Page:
Building static Web sites is appealing for a variety of reasons: The model can support a rather large range of use cases, allows to use simple tools and easy deployment, and makes it trivial for everybody to work on branches and forks of the complete site (try doing that in database-driven sites without getting into nasty database issues very quickly). For simple sites such as Web Concepts (GitHub repo) and HTML5 Overview (Github repo), I have come to love the simplicity and elegance of managing and updating the site, and in most cases I do it locally and then push the changes when I am connected again.
It is really appealing to follow the approach of "content as code" and to readily apply many of the principles and lessons we have learned from DevOps and Microservices. You could almost go as far as saying that static sites are essentially "serverless sites": The result of servicing a request is entirely determined by the request and the "running code" (the generated pages) of the site: there is no other state at play and thus things such as scaling, forking, branching, and testing become much easier.
In addition to that, the simplicity and elegance of the approach is enticing, even though the languages involved may not always be the most elegant ones. I have only dabbled in Jekyll a bit and have to admit that in terms of language design, Liquid is not really an object of beauty (it essentially feels like PHP with a slightly different syntax). But within certain limits, it does its job well enough, and the general simplicity of the setup and the workflow more than compensates for some of the shortcomings of the core language.
Recently, we starting thinking about an overhaul of the API Academy site, which currently is a Wordpress-driven site where we don't particularly love the layout or content organization. Our goal is to replace this with a site that is
first and foremost structured around and focused on content, so that we have a better way for us to publish various types of content (events, articles, podcasts, topic overview pages, and so forth);
is radically decentralized so that we can all clone, branch, and fork as we please, play around with new ideas, and merge the ones back that we agree on as worthwhile additions to the site;
provides APIs for easy consumption of the content, most likely in the form of RSS/Atom feeds which should be available for virtually all regularly updated forms of content; and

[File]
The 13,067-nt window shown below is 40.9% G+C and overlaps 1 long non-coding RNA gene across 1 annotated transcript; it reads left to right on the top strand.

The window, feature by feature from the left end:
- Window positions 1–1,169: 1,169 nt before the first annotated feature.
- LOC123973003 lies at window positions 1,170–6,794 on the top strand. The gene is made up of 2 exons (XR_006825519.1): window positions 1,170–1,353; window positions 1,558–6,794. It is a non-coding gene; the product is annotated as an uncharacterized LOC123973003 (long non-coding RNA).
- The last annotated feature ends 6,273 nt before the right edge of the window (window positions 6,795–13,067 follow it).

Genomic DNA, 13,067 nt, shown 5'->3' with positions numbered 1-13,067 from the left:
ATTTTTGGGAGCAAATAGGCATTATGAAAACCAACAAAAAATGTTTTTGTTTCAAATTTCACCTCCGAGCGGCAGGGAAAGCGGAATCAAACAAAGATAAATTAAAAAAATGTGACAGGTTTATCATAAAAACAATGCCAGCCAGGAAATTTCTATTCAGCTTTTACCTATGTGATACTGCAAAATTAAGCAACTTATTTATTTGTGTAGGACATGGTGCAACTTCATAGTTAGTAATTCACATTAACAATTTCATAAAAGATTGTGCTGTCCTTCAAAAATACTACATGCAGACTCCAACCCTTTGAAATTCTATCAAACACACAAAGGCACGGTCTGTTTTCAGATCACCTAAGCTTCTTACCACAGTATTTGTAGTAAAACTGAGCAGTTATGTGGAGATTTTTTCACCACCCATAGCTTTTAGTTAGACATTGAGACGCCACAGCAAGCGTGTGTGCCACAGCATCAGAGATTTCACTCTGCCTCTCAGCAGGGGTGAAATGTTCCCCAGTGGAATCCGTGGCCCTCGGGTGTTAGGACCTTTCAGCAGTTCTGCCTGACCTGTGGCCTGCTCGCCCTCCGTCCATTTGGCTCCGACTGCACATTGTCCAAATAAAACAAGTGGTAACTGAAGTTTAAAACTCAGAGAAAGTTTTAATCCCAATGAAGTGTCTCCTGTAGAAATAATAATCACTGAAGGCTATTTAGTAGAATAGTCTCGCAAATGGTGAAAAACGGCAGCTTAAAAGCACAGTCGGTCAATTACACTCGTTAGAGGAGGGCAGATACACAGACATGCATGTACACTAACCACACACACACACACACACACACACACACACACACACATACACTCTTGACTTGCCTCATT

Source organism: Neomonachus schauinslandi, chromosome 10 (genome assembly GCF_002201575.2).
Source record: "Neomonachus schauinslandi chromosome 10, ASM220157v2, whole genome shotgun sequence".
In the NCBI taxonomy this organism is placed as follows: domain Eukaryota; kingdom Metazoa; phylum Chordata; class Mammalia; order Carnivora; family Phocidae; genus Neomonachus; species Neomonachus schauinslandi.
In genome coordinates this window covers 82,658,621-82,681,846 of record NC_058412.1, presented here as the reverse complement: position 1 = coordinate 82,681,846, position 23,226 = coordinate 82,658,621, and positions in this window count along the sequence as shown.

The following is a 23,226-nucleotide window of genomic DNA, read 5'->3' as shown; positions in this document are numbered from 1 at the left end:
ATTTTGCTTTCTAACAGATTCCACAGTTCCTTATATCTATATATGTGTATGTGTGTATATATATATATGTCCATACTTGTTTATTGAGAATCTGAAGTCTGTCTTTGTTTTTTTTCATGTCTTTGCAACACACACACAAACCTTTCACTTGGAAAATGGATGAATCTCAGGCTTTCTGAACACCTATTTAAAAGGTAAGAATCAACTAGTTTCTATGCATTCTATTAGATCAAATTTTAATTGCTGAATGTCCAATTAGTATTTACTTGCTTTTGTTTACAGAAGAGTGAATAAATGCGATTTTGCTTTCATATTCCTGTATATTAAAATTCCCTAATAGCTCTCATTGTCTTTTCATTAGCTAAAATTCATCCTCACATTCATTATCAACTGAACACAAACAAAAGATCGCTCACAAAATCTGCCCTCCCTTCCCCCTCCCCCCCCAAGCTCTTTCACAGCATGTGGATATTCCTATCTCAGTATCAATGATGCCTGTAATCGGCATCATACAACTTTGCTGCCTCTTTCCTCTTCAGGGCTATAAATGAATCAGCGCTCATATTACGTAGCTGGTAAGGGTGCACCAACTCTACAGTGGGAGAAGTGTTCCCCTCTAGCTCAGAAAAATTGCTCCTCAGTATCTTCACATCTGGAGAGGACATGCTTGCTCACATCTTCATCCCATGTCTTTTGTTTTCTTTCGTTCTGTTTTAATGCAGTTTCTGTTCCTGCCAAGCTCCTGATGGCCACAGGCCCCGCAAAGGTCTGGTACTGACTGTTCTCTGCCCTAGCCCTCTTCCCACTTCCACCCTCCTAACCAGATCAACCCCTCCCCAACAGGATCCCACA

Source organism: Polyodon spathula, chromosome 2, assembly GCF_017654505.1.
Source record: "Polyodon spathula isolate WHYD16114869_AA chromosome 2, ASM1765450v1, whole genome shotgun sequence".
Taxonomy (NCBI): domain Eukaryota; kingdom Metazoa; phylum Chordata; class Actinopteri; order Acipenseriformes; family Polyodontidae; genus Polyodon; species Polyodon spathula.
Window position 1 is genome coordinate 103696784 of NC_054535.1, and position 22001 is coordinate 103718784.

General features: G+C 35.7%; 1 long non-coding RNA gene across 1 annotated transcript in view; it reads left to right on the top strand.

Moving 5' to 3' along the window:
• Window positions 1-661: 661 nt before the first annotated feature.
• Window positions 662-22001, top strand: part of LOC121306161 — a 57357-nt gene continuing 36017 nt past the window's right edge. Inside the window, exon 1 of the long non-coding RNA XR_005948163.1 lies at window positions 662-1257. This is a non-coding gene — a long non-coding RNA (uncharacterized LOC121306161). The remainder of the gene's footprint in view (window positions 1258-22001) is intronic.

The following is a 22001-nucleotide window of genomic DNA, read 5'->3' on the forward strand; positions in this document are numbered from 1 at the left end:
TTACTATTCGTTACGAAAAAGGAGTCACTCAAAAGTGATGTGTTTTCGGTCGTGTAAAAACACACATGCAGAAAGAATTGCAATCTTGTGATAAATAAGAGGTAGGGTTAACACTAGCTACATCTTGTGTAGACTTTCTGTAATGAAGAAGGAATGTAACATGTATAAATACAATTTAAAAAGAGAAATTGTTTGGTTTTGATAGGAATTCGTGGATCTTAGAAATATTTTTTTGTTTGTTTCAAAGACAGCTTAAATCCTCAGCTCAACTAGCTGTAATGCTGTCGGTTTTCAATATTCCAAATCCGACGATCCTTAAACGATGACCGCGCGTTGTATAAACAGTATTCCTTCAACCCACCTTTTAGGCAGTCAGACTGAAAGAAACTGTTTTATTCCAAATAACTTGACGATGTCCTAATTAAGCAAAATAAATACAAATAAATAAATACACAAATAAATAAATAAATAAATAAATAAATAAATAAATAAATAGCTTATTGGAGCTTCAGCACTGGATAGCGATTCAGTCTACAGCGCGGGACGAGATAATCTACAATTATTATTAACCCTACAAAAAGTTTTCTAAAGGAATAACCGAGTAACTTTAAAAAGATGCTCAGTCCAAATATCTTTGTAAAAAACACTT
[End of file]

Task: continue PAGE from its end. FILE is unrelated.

has a simple layout that will be easy to adapt to new kinds of content, so that once again the main focus is on the site being a conduit for content, and thus helps us to get more content published more easily.
Now that we have started to reach out to Web development professionals, it has been a surprise that so far not one agency we have contacted has experience in developing a Jekyll site or something along these lines. It doesn't need to be Jekyll, but if at all possible we want to get away from the limited model of database-driven sites, and practice what we preach: We own and manage our content, and the initial harness of page templates and layouts is specifically designed to make it easy to add structural richness. Our own site as a Microservice.
The question we're asking ourselves now: Is the idea of static sites one of those trends that will taper off quickly? Or is it just limited to extremely simple sites like the ones mentioned above? Playing with Jekyll and Liquid for a little while it seems as if a reasonably complicated mix of a YAML metadata model, some not terribly complicated Liquid coding, and some flexible and extensible layout templates should be able to support a site that has the specific goal of being content-focused, and providing good ways of exposing and repurposing the content.
We are really curious to find out more about this: has anybody built a static site that's more than just the prototypical blog and has the explicit goal of publishing structured content in a highly interlinked way? If so, what's the experience with this approach once we go beyond the simple blog model: does it still work well, and in particular in Jekyll? How hard is it to write Liquid code that does a bit more advanced things than just picking up tags from a blog post's YAML? And how hard is it to create templates that wrap all of this in a UI that's simple but still refined enough for a modern responsive UX? And lastly, are you an agency or individual and you've done this? If so, get in touch and send references!